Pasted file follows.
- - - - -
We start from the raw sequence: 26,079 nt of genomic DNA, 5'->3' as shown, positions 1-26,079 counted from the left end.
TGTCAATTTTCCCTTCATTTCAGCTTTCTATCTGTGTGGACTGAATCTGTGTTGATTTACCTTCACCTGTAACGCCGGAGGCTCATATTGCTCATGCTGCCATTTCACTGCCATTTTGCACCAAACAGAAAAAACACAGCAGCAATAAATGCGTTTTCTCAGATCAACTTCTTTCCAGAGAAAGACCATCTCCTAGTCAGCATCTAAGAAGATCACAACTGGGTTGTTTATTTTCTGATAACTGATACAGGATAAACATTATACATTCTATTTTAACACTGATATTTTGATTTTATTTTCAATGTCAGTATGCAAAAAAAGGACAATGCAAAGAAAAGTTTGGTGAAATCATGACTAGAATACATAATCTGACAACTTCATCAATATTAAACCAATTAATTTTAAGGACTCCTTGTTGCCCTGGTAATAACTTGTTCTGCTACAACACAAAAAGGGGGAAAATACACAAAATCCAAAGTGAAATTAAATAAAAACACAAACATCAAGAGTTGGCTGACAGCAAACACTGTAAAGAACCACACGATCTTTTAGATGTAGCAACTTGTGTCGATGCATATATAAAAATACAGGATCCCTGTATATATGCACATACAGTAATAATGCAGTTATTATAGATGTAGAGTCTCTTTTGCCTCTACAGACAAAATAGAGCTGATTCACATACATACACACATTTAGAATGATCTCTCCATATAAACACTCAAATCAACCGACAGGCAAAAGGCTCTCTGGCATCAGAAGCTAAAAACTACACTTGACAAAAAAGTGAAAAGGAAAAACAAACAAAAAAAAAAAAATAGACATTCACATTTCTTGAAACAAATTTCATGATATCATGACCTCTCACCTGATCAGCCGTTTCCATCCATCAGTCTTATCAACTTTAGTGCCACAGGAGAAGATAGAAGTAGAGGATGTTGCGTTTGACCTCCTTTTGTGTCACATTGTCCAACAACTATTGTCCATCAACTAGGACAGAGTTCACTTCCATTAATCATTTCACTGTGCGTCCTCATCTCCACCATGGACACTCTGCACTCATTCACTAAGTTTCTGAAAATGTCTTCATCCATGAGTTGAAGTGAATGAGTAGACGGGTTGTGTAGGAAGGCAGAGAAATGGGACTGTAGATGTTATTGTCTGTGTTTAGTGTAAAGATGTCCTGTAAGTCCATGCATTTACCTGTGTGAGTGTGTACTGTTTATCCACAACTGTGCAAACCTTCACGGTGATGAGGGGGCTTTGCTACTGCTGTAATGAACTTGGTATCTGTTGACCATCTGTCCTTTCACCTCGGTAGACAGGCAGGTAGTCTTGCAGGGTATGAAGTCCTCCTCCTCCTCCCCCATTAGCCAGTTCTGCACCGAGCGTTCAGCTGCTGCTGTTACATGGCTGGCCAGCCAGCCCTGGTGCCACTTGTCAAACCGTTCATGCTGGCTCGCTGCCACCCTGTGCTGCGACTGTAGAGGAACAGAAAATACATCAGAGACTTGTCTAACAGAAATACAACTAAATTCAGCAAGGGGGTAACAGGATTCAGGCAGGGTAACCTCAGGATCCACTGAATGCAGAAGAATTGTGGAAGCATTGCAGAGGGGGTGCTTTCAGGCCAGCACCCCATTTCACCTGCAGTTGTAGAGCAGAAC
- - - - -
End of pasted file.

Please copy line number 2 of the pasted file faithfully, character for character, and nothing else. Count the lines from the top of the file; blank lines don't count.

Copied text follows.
TGTCAATTTTCCCTTCATTTCAGCTTTCTATCTGTGTGGACTGAATCTGTGTTGATTTACCTTCACCTGTAACGCCGGAGGCTCATATTGCTCATGCTGCCATTTCACTGCCATTTTGCACCAAACAGAAAAAACACAGCAGCAATAAATGCGTTTTCTCAGATCAACTTCTTTCCAGAGAAAGACCATCTCCTAGTCAGCATCTAAGAAGATCACAACTGGGTTGTTTATTTTCTGATAACTGATACAGGATAAACATTATACATTCTATTTTAACACTGATATTTTGATTTTATTTTCAATGTCAGTATGCAAAAAAAGGACAATGCAAAGAAAAGTTTGGTGAAATCATGACTAGAATACATAATCTGACAACTTCATCAATATTAAACCAATTAATTTTAAGGACTCCTTGTTGCCCTGGTAATAACTTGTTCTGCTACAACACAAAAAGGGGGAAAATACACAAAATCCAAAGTGAAATTAAATAAAAACACAAACATCAAGAGTTGGCTGACAGCAAACACTGTAAAGAACCACACGATCTTTTAGATGTAGCAACTTGTGTCGATGCATATATAAAAATACAGGATCCCTGTATATATGCACATACAGTAATAATGCAGTTATTATAGATGTAGAGTCTCTTTTGCCTCTACAGACAAAATAGAGCTGATTCACATACATACACACATTTAGAATGATCTCTCCATATAAACACTCAAATCAACCGACAGGCAAAAGGCTCTCTGGCATCAGAAGCTAAAAACTACACTTGACAAAAAAGTGAAAAGGAAAAACAAACAAAAAAAAAAAAATAGACATTCACATTTCTTGAAACAAATTTCATGATATCATGACCTCTCACCTGATCAGCCGTTTCCATCCATCAGTCTTATCAACTTTAGTGCCACAGGAGAAGATAGAAGTAGAGGATGTTGCGTTTGACCTCCTTTTGTGTCACATTGTCCAACAACTATTGTCCATCAACTAGGACAGAGTTCACTTCCATTAATCATTTCACTGTGCGTCCTCATCTCCACCATGGACACTCTGCACTCATTCACTAAGTTTCTGAAAATGTCTTCATCCATGAGTTGAAGTGAATGAGTAGACGGGTTGTGTAGGAAGGCAGAGAAATGGGACTGTAGATGTTATTGTCTGTGTTTAGTGTAAAGATGTCCTGTAAGTCCATGCATTTACCTGTGTGAGTGTGTACTGTTTATCCACAACTGTGCAAACCTTCACGGTGATGAGGGGGCTTTGCTACTGCTGTAATGAACTTGGTATCTGTTGACCATCTGTCCTTTCACCTCGGTAGACAGGCAGGTAGTCTTGCAGGGTATGAAGTCCTCCTCCTCCTCCCCCATTAGCCAGTTCTGCACCGAGCGTTCAGCTGCTGCTGTTACATGGCTGGCCAGCCAGCCCTGGTGCCACTTGTCAAACCGTTCATGCTGGCTCGCTGCCACCCTGTGCTGCGACTGTAGAGGAACAGAAAATACATCAGAGACTTGTCTAACAGAAATACAACTAAATTCAGCAAGGGGGTAACAGGATTCAGGCAGGGTAACCTCAGGATCCACTGAATGCAGAAGAATTGTGGAAGCATTGCAGAGGGGGTGCTTTCAGGCCAGCACCCCATTTCACCTGCAGTTGTAGAGCAGAAC